Mavs chose continuity, fostering young talent over free-agent frenzy this summer

DALLAS — Opting not to make a big splash in free agency this summer after missing the playoffs during the 2016-17 campaign, the Dallas Mavericks feel like they’ll return to the court a better team this upcoming season simply by fostering their young talent and building continuity with the returning players on the roster.

Ravished by injuries last season, the Mavericks finished on the outside looking into the playoffs following a 33-49 campaign. The lackluster season placed the Mavs in the NBA Draft lottery for the first time since 2013, allowing the organization to select rookie point guard Dennis Smith Jr. with the No. 9 overall pick in the first round. Now, the Dallas front office hopes Smith can immediately step in and help the Mavericks return to playoff contention. And according to Mavs owner Mark Cuban, adding Smith to an emerging young core that already features 25-year-old leading scorer Harrison Barnes made it a successful offseason.

“I mean, we like what we have. You know, we’re not going to rush out with Dennis, Nerlens (Noel) and Harrison as a super young core,” Cuban explained in June of the decision to stand pat this summer in free agency.

“I think that young core is what we want to continue to build on, grow with and hopefully surprise a lot of people,” he added. “You know, once we have a better feel, we can talk about adding. But we’re not out there looking and saying, ‘We have to go find something.’ I think Dennis is going to be able to come in, play and hopefully have an impact his first year, and we don’t want to take anything away from that.”

Seeing 13-time All-Star Dirk Nowitzki miss 25 of the Mavericks’ first 30 games last season while being hampered by a right Achilles strain, the team got off to a sluggish 4-17 start without its leader. The Dallas offense also suffered without the No. 6 scorer in NBA history on the floor, ranking near the bottom of the league in several statistical categories all season long.

The Mavericks ranked 30th by producing just 97.9 points an outing last season and 27th while dishing 20.8 assists a game as a team. Dallas also finished with an offensive rating of 103.7, ranking 23rd in that department. Injuries certainly played a role in the Mavs’ offensive struggles as Nowitzki, veteran guard J.J. Barea and versatile backup Devin Harris all missed lengthy periods of time. But with Nowitzki healthy and re-signed for a 20th campaign, the Mavericks should see much more offensive success this season. And while plenty still hinges on the re-signing of the 23-year-old Noel, a restricted free agent, Cuban is confident that improved health and continuity with virtually the same roster could lead to more wins during the ’17-18 season.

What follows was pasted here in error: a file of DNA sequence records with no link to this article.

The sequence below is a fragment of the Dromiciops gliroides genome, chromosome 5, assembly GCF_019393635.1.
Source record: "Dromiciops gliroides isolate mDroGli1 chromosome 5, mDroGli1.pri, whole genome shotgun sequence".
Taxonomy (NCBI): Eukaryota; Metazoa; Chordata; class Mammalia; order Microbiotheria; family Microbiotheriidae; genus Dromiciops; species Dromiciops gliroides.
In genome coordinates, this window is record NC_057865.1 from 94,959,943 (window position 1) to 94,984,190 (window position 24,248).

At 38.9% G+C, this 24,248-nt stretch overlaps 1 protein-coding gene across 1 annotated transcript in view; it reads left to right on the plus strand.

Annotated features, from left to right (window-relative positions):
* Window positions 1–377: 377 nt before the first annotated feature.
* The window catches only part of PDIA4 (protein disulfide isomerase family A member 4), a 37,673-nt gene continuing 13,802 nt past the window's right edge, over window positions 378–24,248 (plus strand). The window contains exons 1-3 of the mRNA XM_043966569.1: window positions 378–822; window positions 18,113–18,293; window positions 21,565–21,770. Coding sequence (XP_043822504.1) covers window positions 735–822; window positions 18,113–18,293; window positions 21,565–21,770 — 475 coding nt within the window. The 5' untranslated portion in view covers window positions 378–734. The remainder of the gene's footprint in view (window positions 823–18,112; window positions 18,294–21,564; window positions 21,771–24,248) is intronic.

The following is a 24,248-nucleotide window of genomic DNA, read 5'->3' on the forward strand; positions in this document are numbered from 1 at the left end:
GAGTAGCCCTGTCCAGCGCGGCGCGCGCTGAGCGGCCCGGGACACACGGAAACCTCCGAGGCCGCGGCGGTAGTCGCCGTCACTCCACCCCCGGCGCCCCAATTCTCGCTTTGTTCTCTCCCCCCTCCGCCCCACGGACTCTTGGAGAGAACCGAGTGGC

“We had a lot of injuries last year, and the bad news is we had a lot of injuries that impacted our season,” Cuban confessed. “The good news is we ended up with Dennis. And I think with Dennis and a little more time together with Nerlens and our young core, I think we have an opportunity. You know, we made a run last year, and it didn’t pan out. But I think we’ll be a lot better.”

Mavs expect Dennis Smith Jr., Yogi Ferrell ‘to push each other’ for minutes in ’17-18

The Film Room: Dennis Smith Jr.

Bobby Karalla breaks down Mavs rookie point guard Dennis Smith Jr.'s game, and how he can use his athleticism to take the Mavericks' offense to the next level.

DALLAS — There was a revolving door at point guard for the Dallas Mavericks during the 2016-17 season, leading the front office to nab North Carolina State freshman standout Dennis Smith Jr. with the No. 9 pick in last month’s NBA Draft. Still, despite high hopes for Smith during his rookie season, the Mavericks don’t expect the cat-quick guard to be awarded the starting spot without a challenge from second-year lead guard Yogi Ferrell.

Last season, Ferrell averaged 11.3 points, 2.8 rebounds, 4.3 assists and 1.1 steals in 36 games with the Mavericks, making 29 starts after originally being signed to a 10-day contract on Jan. 28. He also shot 41.2 percent from the field and 40.3 percent from behind the three-point arc, garnering a spot on the NBA’s All-Rookie Second Team to become the first Mav to do so since Marquis Daniels and Josh Howard during the ’03-04 campaign. Ferrell was also named Western Conference Rookie of the Month during February, becoming the first Mav to receive the honor since Devin Harris in 2004. And according to Mavs owner Mark Cuban, Ferrell will certainly challenge Smith for the starting point-guard duties when training camp gets underway in late September.

“I think Yogi and Dennis are going to push each other,” Cuban said during Smith’s introductory press conference with the Dallas media last month. “You know, Yogi is super competitive. He started a lot of games as a D-League call-up and basically a 10-day, and I know that he’s just as competitive as Dennis is. They’re going to push each other. And I think that young core is what we want to continue to build on and grow with, and hopefully surprise a lot of people.”